When it comes to game day you will want your dog to be clean as a whistle. Shampooing and grooming your dog takes a little practice, and sometimes you will both end up getting a bath so be aware of that. Some pets seem to get dirtier than others,just like a child despite your best training and effort they will find every mud puddle, roll on anything that even resembles the smell of road kill. Don’t forget the occasional skunk they will do and get into anything to smell like a pepe le pew. 🙂 Now regular grooming appointments can get pretty expense,especially if you have a dog that loves mud so you’ll need to master the dog bath.
Here are a few tips to help with at-home grooming.
- Treats and a calm disposition. The goal is to make grooming and hair brushing a positive, stress-free experience for both you and your dog. It is best to start with short sessions and reward your pet for staying calm. To help your dog feel relaxed, it is wise not to restrain them. If you start when they are young with brushing,shampooing and even trimming their nails than restraints should never be an issue.When you first introduce them to anything new always start out slow and keep in mind that you may have to stop and try again the next day if your pet shows signs of discomfort or stress.Don’t push if stressed it is not good for your dog or you.
- Brush your pet regularly. Just a few minutes of brushing helps remove dirt, excess hair, tangles and mats it also helps distribute your dog’s natural oils that help keep the skin and coat healthy. Some pets may need more brushing than others, especially those with long hair and double-coated pets that shed their undercoats seasonally. Right now since the weather is warming up I have a medium haired dog so I brush her in the morning and the evening before bed. You will have to find what works best for your schedule. Regular brushing means there’s less hair to vacuum, less hair on your clothes. I also find it has a calming affect on most dogs.
- Stay on top of hair mats. Matted hair can pull at the skin, causing pain and irritation. Mats can occur more often as your dog gets older when they can no longer stretch to groom hard-to-reach places. When removing hair mats, try avoiding using scissors because it can be easy to accidentally cut your pet’s skin. If the mats are small, you gently hold the hair between the skin and mat to prevent pulling at the skin. With a metal comb, start on the outside of the mat and gently pick it apart, working your way to the center. For larger mats you may very well have to take them in to the vet’s.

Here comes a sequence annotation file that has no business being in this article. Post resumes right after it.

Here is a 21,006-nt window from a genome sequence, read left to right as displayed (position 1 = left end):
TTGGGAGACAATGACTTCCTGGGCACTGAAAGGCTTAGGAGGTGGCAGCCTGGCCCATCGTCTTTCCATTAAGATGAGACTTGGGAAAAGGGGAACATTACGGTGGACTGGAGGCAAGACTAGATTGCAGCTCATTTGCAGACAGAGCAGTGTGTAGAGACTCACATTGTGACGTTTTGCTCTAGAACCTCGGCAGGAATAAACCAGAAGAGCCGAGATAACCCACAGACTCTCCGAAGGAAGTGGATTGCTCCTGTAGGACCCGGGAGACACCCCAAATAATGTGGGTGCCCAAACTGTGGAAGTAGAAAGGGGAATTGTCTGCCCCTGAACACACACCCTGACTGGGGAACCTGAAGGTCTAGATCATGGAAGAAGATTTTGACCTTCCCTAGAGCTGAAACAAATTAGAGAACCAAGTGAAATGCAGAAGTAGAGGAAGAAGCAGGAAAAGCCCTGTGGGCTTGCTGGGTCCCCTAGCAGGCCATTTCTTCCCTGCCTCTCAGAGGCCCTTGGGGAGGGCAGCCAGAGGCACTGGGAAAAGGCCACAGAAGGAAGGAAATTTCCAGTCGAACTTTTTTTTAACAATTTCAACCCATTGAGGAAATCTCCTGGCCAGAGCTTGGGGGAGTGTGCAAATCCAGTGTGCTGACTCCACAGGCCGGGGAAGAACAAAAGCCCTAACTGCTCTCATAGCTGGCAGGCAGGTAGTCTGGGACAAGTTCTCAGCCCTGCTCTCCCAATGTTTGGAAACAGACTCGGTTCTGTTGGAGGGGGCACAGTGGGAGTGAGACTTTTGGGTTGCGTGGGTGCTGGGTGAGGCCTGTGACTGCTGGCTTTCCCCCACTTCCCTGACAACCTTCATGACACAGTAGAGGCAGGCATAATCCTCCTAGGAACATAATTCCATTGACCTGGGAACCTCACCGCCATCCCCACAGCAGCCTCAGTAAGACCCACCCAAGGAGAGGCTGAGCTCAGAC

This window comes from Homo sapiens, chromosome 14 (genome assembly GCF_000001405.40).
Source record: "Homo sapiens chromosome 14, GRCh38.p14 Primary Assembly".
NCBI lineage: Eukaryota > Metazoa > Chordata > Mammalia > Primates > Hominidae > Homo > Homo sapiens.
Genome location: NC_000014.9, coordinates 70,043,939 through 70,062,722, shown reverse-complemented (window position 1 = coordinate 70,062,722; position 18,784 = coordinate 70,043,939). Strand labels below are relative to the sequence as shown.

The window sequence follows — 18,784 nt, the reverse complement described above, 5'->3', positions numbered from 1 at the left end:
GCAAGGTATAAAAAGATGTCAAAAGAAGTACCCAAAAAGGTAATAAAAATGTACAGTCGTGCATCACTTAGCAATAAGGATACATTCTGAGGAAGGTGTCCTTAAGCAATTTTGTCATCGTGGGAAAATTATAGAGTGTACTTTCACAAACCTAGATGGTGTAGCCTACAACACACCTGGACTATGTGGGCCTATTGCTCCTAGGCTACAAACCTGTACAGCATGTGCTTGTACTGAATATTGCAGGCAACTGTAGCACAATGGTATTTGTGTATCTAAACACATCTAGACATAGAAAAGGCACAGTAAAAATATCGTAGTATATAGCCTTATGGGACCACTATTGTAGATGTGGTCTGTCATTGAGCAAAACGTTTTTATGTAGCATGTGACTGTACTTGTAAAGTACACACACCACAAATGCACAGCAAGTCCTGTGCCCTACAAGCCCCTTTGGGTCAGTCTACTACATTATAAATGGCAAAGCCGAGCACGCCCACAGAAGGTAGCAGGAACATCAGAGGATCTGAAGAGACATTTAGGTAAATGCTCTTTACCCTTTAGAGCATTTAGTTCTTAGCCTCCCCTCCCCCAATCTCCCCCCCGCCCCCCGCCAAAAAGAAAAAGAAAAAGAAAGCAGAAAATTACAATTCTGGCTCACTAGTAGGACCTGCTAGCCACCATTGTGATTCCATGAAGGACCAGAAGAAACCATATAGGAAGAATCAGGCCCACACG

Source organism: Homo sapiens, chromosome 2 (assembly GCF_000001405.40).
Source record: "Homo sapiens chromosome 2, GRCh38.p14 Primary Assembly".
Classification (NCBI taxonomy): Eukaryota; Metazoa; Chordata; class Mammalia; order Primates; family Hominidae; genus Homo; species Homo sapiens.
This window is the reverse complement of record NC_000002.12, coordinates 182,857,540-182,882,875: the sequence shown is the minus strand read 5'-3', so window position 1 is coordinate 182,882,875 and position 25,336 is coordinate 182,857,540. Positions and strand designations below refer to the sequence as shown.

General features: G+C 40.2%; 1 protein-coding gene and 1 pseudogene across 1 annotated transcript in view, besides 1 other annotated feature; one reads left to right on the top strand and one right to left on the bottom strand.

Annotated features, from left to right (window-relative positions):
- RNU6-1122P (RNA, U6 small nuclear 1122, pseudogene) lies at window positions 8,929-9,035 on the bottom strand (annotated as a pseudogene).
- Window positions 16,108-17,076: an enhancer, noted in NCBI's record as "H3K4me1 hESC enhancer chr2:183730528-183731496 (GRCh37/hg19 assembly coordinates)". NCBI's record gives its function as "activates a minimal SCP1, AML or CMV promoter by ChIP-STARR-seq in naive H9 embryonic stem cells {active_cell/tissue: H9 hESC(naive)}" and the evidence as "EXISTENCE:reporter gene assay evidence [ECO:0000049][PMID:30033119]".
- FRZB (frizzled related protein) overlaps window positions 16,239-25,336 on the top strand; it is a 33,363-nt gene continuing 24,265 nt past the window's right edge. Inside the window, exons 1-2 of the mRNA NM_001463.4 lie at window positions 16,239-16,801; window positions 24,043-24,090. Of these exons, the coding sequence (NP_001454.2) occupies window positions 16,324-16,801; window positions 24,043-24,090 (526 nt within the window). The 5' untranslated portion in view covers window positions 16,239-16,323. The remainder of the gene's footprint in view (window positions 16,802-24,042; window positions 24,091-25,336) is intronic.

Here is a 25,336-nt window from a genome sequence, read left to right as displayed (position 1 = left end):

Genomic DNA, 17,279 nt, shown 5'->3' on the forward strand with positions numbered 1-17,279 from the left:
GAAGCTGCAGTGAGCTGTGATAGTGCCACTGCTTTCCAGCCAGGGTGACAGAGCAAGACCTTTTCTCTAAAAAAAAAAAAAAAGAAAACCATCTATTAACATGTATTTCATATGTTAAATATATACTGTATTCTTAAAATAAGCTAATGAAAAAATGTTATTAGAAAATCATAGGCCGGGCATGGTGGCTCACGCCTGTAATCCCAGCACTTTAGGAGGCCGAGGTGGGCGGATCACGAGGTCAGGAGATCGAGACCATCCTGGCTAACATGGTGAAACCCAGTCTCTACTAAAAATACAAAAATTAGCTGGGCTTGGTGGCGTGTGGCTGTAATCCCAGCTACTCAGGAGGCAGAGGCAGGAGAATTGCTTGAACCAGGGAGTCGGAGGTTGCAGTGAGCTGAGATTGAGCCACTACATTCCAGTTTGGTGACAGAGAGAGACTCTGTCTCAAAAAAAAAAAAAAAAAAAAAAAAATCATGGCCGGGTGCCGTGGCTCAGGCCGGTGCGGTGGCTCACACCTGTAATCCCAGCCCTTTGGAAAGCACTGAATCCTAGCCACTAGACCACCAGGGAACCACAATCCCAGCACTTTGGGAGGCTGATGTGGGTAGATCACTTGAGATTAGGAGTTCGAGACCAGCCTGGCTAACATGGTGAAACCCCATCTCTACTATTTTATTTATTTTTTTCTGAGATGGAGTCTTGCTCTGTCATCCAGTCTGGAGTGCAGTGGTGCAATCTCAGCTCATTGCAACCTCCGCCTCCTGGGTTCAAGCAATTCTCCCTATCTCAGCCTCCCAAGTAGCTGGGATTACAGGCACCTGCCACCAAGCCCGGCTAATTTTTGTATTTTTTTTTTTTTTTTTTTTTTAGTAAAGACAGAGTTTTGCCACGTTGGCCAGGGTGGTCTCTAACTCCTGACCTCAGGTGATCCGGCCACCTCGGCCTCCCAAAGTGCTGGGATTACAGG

- Schedule regular baths. Some pets need baths more often than others. But other pets, especially those with skin problems, may benefit from regular baths. Make sure you choose a pet shampoo never use human shampoo it may make our hair look shiny and healthy but it has a different pH than most dogs skin requires, pet shampoos are designed to be a perfect match. If your pet has a greasy coat, is extremely itchy or has other skin conditions, you may need to look for a therapeutic pet shampoo that can help. I found the best one’s for itchy skin have oatmeal in them. If in doubt please check with your vet.
- For hard to treat smells or skunks. We have all heard that tomato juice is great for treating skunk smells but a more effective alternative is to bathe your pet with a mixture of 1 quart of 3 % hydrogen peroxide, ¼ cup baking soda and 1 teaspoon mild dish washing soap,dawn works wonders. Side note here if and when and yes sometimes they are bound to find grease or oil spots to roll around it.Rubbing dawn dish soap on their greasy hair brings it right out.
- Trim nails regularly. Regular walks on cement roads and sidewalks can help wear down your dog’s nails. But sometimes they will need your help with their nails at some point. And when you can hear your dog’s nail clicking on the hardwood floor, it’s time for a trim.Start by handling each paw and rewarding your pet with treats or praise when she remains calm. Then begin to touch the paw with the nail trimmer and follow with a reward. Work you way up to trimming a single nail. Then gradually trim more nails as your pet allows. Although you can trim nails with a Dremel, a clipper makes less noise and is usually faster. This is the hardest to learn for both you and your dog. Again do not try to force or hold them down it will only cause distress and you probably wont get anything accomplished but a scared pet.
- Avoid the quick. You’ll want to avoid cutting the quick, the pink area visible in the middle of white nails that contains nerves and blood vessels. If your pet has dark nails, trim the very tip of each nail and continue making small cuts until you see a black dot in the center of the nail. That’s your cue that you’re nearing the quick. If you accidentally cut the quick and the nail starts bleeding, pat the area with styptic powder or cornstarch.
There you have it 7 tips to getting your pet ready for the game. Once shampooed and groomed they will be ready to put their favorite jersey on and howl their team to victory!
Do you have any other grooming tips I would love to hear them drop us a comment.